We all hear about stretching your dollar — especially since we are in a recession. But where you are depends largely on how far you can make your dollar go. I live in the relatively small Utah city of Logan (population is around 48,000).
My dollar goes further here than it would in, say, New York City. In Austin, Texas, though, my dollar may do better.
How far does $5,000 a month go in Logan, Utah?
On average, my husband and I make more than $60,000 a year. But, since I am self-employed, working from home, we try to live on $5,000 a month. (We are lucky; the median income in America, according to the U.S. Census Bureau, is $50,233 per year: $4,186 per month.) We have a two-income household, with my husband earning money as a student researcher while he works toward his Ph.D. We have one son.
Our housing related expenses are fairly basic. We have a home with four bedrooms and three bathrooms. Our mortgage payment, including taxes and insurance, is $1,350 per month. We pay, on average, $120 a month for heat, electricity, garbage collection and water.
Compare that to the $2,801 the Center for an Urban Future reports as the effective citywide rent in New York City. Con Edison figures that electricity costs in New York City ranges from $0.15 to $0.29 per Kilowatt-Hour. I pay about $0.10 per Kilowatt-Hour.
In Austin, Texas, the difference isn’t quite so startling. It is possible to lease something with similar square footage in Austin, Texas for $1,895 per month. However, buying a home in Austin actually costs less. I could get a three-bedroom, two-bathroom home in Austin, with the same square footage, for $169,900 instead of the $186,900 I am paying for my current home. In Texas, though, electricity costs less. The Energy Information Administration estimates that, in Texas, the average cost is $0.916 per Kilowatt-Hour.
My family’s other monthly expenses include the following:
• $45 on high-speed Internet and phone.
• $55 for satellite television.
• $150 eating out (usually lunch, with one nice dinner per month).
• $600 on groceries, personal care and household items.
• $150 on entertainment.
• $339 car payment (2007 Prius).
• $155 auto (two cars) and life insurance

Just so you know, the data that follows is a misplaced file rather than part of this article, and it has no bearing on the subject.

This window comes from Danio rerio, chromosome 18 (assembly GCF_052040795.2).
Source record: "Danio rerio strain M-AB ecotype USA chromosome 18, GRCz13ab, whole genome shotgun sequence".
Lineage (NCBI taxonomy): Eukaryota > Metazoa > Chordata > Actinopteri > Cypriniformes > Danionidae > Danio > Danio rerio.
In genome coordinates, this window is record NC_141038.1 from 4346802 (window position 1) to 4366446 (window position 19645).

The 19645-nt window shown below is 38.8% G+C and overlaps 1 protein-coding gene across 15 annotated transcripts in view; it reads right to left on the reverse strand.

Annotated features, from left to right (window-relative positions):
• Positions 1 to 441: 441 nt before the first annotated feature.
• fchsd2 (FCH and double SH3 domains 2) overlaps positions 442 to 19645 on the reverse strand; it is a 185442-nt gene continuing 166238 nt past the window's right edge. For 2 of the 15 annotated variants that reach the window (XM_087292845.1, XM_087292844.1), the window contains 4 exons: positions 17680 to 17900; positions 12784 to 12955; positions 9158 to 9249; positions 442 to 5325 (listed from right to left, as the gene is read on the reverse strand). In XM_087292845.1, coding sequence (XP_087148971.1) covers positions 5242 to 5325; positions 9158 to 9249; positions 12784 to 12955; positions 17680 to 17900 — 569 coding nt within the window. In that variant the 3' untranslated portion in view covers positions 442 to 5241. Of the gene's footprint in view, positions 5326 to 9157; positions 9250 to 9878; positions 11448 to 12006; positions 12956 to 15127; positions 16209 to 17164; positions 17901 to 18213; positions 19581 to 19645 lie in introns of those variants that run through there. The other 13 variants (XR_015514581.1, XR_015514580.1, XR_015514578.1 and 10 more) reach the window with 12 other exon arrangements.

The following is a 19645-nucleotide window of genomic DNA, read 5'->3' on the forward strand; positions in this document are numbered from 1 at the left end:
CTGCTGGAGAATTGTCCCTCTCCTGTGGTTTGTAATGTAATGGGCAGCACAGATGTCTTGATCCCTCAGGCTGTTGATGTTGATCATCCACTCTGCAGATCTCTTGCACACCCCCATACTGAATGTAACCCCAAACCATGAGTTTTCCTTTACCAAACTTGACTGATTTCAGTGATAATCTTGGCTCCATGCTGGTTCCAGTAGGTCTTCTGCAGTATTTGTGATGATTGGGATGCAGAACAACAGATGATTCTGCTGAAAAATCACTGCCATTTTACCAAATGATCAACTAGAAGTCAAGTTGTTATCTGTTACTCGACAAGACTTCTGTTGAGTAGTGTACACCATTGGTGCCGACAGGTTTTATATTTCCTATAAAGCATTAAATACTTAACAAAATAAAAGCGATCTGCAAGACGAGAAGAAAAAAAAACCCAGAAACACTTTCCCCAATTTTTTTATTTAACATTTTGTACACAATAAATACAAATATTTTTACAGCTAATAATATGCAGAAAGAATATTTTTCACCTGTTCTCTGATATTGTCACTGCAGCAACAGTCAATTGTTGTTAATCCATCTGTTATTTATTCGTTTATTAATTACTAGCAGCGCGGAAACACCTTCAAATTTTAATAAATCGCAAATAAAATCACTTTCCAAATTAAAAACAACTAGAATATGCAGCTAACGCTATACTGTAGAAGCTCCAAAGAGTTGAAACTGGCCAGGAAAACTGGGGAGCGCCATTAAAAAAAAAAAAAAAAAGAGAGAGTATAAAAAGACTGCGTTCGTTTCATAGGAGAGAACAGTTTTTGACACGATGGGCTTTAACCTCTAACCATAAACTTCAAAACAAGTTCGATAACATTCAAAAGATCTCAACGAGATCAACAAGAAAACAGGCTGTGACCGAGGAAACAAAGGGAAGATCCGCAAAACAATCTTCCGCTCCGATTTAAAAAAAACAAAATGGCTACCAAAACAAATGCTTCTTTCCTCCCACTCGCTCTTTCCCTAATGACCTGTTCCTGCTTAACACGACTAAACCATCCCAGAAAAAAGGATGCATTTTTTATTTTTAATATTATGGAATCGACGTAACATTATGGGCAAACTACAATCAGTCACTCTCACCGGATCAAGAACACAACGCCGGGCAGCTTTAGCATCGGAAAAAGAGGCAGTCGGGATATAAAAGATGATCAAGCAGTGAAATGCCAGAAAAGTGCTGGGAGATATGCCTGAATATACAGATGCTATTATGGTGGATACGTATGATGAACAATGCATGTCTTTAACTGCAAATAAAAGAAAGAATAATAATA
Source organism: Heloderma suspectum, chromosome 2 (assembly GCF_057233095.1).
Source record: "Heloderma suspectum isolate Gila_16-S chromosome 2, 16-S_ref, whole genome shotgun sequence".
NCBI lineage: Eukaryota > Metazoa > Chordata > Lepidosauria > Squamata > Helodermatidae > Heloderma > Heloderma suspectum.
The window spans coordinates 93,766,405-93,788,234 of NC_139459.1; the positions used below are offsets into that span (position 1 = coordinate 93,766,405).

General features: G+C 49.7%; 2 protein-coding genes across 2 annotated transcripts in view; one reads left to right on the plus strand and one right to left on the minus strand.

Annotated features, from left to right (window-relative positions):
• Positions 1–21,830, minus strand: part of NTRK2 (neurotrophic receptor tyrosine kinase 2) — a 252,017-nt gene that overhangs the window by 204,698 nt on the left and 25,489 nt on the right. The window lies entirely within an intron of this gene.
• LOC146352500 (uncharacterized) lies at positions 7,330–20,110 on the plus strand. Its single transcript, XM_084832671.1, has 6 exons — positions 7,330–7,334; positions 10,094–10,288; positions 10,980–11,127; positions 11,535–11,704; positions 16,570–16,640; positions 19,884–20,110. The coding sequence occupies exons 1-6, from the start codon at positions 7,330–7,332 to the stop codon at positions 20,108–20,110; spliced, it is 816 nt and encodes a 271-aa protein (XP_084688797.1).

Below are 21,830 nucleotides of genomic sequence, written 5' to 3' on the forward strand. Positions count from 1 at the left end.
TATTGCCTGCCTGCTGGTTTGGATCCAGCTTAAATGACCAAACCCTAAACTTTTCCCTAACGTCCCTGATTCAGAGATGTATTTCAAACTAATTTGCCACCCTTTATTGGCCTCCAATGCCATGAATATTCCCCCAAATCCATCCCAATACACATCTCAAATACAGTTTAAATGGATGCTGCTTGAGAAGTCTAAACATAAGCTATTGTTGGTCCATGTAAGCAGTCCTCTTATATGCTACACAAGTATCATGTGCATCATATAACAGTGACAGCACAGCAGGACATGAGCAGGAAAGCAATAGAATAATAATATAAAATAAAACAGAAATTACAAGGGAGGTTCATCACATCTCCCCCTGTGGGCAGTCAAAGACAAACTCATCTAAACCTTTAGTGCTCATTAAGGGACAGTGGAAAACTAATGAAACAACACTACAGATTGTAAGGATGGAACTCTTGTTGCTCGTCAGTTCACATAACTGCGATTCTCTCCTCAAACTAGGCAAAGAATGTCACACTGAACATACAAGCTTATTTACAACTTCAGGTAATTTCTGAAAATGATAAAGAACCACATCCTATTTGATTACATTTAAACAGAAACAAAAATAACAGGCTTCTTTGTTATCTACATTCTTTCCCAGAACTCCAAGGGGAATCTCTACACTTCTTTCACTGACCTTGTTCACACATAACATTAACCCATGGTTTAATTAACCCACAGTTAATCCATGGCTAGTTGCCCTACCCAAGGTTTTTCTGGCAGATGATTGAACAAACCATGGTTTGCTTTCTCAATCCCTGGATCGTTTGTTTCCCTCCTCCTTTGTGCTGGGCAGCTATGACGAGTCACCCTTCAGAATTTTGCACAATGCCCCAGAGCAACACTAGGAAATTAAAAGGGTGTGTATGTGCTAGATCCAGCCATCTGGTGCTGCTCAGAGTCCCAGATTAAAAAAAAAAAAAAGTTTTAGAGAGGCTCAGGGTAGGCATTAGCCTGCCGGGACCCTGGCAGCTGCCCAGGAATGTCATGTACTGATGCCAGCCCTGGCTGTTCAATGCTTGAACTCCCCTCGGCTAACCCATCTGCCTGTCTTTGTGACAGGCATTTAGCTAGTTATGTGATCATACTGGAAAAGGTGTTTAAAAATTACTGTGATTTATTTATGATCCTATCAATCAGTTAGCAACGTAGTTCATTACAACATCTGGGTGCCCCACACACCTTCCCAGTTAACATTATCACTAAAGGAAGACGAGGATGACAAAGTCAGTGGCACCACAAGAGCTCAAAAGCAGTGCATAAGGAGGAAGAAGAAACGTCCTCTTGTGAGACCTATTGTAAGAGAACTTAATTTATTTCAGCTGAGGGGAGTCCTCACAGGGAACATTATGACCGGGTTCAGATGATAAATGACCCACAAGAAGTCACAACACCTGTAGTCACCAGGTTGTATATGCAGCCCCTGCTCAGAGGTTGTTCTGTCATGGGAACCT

• $400 health insurance
• $ 60 gas for two cars.
We also try to set aside $1,000 a month for retirement accounts and the emergency fund. This brings the total to $4,424. Of course, recently, we’ve been saving most of the leftover $576 to pay for putting in a sprinkler system ($3,600, including parts and labor) and hydroseeding the lawn ($400).
Here in Logan, we can live a pretty nice life—with no credit card debt—for $5,000 a month. The Salary.com Cost of Living Calculator tells me that in order to maintain our current lifestyle in New York City, we would need $115,861 per year. In Austin, we would only need a little more: $64,293 per year.
Of course, what you spend to live depends on your lifestyle. Personal finance blogger Free From Broke lives in Queens, N.Y., and works in the financial services industry in Manhattan. He maintains that, with a frugal lifestyle, he, his wife and soon-to-be three children can live on $5,000 a month. “We pay about $1,100 a month for housing and utilities,” he said. “We own our co-op outright so we aren’t paying a mortgage on it.” Free From Broke’s other major monthly expenses include $600 on groceries, $200 for transportation and $250 for entertainment. They save $250 each month. That brings their total major expenses to $2,400 per month, leaving plenty of wiggle room for the other expenses that they undoubtedly have.
So, how far does $5,000 go in your hometown?
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Study: Rental Affordability Not Improving
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